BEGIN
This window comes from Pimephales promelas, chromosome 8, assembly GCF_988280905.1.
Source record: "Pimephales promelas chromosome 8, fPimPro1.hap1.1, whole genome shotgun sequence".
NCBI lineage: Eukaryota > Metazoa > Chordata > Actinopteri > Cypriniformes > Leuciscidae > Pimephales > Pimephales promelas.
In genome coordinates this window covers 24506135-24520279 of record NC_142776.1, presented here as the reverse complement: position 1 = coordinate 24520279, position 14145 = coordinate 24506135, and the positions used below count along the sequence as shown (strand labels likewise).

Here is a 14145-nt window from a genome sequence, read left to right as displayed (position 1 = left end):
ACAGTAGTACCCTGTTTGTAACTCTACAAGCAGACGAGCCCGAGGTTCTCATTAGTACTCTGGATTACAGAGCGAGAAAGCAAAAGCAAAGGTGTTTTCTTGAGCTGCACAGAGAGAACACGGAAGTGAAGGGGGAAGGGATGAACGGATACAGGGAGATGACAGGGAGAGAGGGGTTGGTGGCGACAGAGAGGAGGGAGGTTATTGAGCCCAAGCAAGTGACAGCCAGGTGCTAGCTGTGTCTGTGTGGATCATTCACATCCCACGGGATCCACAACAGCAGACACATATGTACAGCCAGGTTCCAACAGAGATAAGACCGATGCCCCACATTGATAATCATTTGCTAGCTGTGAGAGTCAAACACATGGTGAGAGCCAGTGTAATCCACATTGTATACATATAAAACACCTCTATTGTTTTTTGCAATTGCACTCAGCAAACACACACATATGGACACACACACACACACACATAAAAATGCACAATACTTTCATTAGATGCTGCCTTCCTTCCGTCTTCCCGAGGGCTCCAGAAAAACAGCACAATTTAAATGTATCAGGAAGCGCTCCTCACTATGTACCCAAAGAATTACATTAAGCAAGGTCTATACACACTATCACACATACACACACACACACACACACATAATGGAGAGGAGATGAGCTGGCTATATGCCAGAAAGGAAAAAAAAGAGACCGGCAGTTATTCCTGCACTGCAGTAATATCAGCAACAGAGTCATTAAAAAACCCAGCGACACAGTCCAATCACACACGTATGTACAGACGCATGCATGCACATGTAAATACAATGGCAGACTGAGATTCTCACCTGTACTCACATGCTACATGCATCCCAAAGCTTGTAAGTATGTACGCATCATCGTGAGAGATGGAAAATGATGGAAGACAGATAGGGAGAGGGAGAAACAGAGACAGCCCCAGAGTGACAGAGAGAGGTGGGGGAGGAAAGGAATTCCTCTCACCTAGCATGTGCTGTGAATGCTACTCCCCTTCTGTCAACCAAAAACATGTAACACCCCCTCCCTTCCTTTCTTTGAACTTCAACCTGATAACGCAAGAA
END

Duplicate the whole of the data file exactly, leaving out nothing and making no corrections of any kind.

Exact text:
This window comes from Pimephales promelas, chromosome 8, assembly GCF_988280905.1.
Source record: "Pimephales promelas chromosome 8, fPimPro1.hap1.1, whole genome shotgun sequence".
NCBI lineage: Eukaryota > Metazoa > Chordata > Actinopteri > Cypriniformes > Leuciscidae > Pimephales > Pimephales promelas.
In genome coordinates this window covers 24506135-24520279 of record NC_142776.1, presented here as the reverse complement: position 1 = coordinate 24520279, position 14145 = coordinate 24506135, and the positions used below count along the sequence as shown (strand labels likewise).

Here is a 14145-nt window from a genome sequence, read left to right as displayed (position 1 = left end):
ACAGTAGTACCCTGTTTGTAACTCTACAAGCAGACGAGCCCGAGGTTCTCATTAGTACTCTGGATTACAGAGCGAGAAAGCAAAAGCAAAGGTGTTTTCTTGAGCTGCACAGAGAGAACACGGAAGTGAAGGGGGAAGGGATGAACGGATACAGGGAGATGACAGGGAGAGAGGGGTTGGTGGCGACAGAGAGGAGGGAGGTTATTGAGCCCAAGCAAGTGACAGCCAGGTGCTAGCTGTGTCTGTGTGGATCATTCACATCCCACGGGATCCACAACAGCAGACACATATGTACAGCCAGGTTCCAACAGAGATAAGACCGATGCCCCACATTGATAATCATTTGCTAGCTGTGAGAGTCAAACACATGGTGAGAGCCAGTGTAATCCACATTGTATACATATAAAACACCTCTATTGTTTTTTGCAATTGCACTCAGCAAACACACACATATGGACACACACACACACACACATAAAAATGCACAATACTTTCATTAGATGCTGCCTTCCTTCCGTCTTCCCGAGGGCTCCAGAAAAACAGCACAATTTAAATGTATCAGGAAGCGCTCCTCACTATGTACCCAAAGAATTACATTAAGCAAGGTCTATACACACTATCACACATACACACACACACACACACACATAATGGAGAGGAGATGAGCTGGCTATATGCCAGAAAGGAAAAAAAAGAGACCGGCAGTTATTCCTGCACTGCAGTAATATCAGCAACAGAGTCATTAAAAAACCCAGCGACACAGTCCAATCACACACGTATGTACAGACGCATGCATGCACATGTAAATACAATGGCAGACTGAGATTCTCACCTGTACTCACATGCTACATGCATCCCAAAGCTTGTAAGTATGTACGCATCATCGTGAGAGATGGAAAATGATGGAAGACAGATAGGGAGAGGGAGAAACAGAGACAGCCCCAGAGTGACAGAGAGAGGTGGGGGAGGAAAGGAATTCCTCTCACCTAGCATGTGCTGTGAATGCTACTCCCCTTCTGTCAACCAAAAACATGTAACACCCCCTCCCTTCCTTTCTTTGAACTTCAACCTGATAACGCAAGAA